Editorial: Take them to task

For the second time in 30 days, the Madras High Court has pulled up May 17 Movement founder Thirumurugan Gandhi, facing a slew of cases over his remarks against the Centre and Tamilnadu government on various issues. On Tuesday, the court directed the police to investigate thoroughly a series of cases booked against Thirumurugan Gandhi for having delivered hate speeches against the Centre, State government as well the judiciary and find out whether he was only the face of a larger net.

Issuing the direction while dismissing a batch of petitions filed by the ‘activist’ to quash some of the cases pending against him at different police stations in the State, Justice N Anand Venkatesh said, ‘Any leader or a speaker who takes to public platform or expresses through social media, must bear it in mind that the Constitution of India does not permit hate speech in the name of freedom of speech and expression. Hate speeches create discord amongst the various ethnic and religious communities. Any speech which disrespects another citizen on grounds of religion, race, place of birth, residence, language, caste or community is forbidden and becomes punishable under Indian Penal Code and various other laws. The responsibility attached to free speech should not be forgotten.’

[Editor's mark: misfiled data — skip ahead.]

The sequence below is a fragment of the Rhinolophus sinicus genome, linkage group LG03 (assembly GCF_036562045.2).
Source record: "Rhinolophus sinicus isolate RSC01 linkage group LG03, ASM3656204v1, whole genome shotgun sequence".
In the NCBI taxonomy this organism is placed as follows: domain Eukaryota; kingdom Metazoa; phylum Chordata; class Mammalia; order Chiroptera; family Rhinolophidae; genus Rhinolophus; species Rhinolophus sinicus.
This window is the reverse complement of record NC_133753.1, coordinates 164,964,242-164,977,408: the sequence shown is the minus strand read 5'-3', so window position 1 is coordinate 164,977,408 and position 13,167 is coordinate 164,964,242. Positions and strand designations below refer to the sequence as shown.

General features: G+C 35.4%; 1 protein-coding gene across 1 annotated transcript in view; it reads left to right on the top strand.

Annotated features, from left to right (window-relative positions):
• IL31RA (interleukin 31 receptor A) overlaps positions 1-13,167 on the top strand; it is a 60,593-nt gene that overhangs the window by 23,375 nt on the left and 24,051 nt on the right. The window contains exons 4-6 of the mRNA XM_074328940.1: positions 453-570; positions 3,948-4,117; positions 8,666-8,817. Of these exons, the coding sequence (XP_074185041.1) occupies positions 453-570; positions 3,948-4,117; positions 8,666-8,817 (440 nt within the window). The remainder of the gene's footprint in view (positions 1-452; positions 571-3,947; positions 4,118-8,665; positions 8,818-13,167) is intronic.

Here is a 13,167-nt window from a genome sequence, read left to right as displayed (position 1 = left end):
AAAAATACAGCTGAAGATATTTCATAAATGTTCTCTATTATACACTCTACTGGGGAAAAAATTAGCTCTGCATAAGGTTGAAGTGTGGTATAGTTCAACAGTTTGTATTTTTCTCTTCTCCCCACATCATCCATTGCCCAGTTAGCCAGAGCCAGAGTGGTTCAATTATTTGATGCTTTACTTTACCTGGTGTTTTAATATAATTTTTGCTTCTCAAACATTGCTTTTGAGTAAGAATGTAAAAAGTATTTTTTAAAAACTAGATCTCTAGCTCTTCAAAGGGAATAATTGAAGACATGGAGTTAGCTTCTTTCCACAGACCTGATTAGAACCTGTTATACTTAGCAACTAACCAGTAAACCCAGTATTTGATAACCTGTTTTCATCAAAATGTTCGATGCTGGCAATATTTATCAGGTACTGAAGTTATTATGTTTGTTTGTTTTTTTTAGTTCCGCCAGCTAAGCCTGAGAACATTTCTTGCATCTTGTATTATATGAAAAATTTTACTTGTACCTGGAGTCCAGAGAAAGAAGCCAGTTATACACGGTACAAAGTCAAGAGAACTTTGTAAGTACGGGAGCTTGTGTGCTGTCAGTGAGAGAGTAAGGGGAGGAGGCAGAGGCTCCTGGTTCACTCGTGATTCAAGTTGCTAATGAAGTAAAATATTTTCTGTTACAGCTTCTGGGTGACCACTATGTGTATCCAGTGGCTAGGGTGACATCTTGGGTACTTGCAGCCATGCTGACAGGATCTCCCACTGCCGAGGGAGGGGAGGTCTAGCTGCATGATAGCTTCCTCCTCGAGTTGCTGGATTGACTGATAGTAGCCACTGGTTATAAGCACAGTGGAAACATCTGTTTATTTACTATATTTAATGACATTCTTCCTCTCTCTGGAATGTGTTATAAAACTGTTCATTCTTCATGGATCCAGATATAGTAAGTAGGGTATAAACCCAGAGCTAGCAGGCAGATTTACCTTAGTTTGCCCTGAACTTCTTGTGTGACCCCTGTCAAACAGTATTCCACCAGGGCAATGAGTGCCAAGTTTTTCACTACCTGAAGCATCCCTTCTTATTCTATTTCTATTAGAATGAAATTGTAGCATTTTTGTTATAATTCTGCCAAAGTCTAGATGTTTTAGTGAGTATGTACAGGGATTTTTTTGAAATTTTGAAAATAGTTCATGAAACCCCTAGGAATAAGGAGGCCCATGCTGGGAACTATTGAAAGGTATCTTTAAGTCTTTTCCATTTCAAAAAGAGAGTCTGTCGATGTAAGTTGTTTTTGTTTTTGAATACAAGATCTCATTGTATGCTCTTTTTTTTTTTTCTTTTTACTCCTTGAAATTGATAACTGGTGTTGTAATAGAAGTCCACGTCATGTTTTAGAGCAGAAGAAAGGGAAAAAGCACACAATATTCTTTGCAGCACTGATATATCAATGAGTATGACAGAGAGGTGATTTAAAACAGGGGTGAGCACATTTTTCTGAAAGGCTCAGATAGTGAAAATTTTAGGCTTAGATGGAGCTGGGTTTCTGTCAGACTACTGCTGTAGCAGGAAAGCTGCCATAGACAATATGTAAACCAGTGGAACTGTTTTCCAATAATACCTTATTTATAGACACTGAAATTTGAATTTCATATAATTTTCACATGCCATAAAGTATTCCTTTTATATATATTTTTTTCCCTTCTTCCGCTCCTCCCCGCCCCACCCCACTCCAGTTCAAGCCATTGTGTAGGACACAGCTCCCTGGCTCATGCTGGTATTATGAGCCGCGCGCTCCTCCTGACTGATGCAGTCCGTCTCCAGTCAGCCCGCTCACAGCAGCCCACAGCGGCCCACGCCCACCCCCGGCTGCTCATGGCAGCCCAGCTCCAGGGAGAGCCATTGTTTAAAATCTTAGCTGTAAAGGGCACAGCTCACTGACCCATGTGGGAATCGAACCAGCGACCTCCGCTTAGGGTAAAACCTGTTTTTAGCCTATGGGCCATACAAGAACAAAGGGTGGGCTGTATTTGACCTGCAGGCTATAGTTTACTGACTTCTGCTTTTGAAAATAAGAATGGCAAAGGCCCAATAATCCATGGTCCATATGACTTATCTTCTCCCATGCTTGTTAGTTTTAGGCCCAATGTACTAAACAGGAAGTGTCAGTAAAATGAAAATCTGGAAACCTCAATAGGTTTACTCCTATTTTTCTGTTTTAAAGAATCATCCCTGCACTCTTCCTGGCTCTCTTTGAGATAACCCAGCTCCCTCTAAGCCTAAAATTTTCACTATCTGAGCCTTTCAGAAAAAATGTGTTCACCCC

The court observed that Thirumurugan Gandhi ‘has a clear tendency to get into a vitriolic diatribe whenever he picks up the microphone… The speeches are pregnant with hate spewed against a particular community which is attacked in a vituperative, opprobrious and slanderous manner’. ‘The petitioner must understand that these hate speeches will in no way help or protect the welfare and interest of this State. Spewing venom against a particular community is not going to help the downtrodden come up in society and become a part of the mainstream. On the other hand, it will only sow the seeds of hatred among communities,’ said the judge. Last month, Justice G K Ilanthiraiyan of the High Court said, ‘It is seen from the speeches of the petitioners it is not an appreciable one. Though the petitioners have right to freedom of speech under the Constitution, their speech is a condemnable one, there should be certain limitations.’ In the past few years, there is a sudden spurt in the number of ‘activists’ in Tamilnadu who oppose anything and everything. Their backgrounds need to be thoroughly checked before things get out of hand.

NT Bureau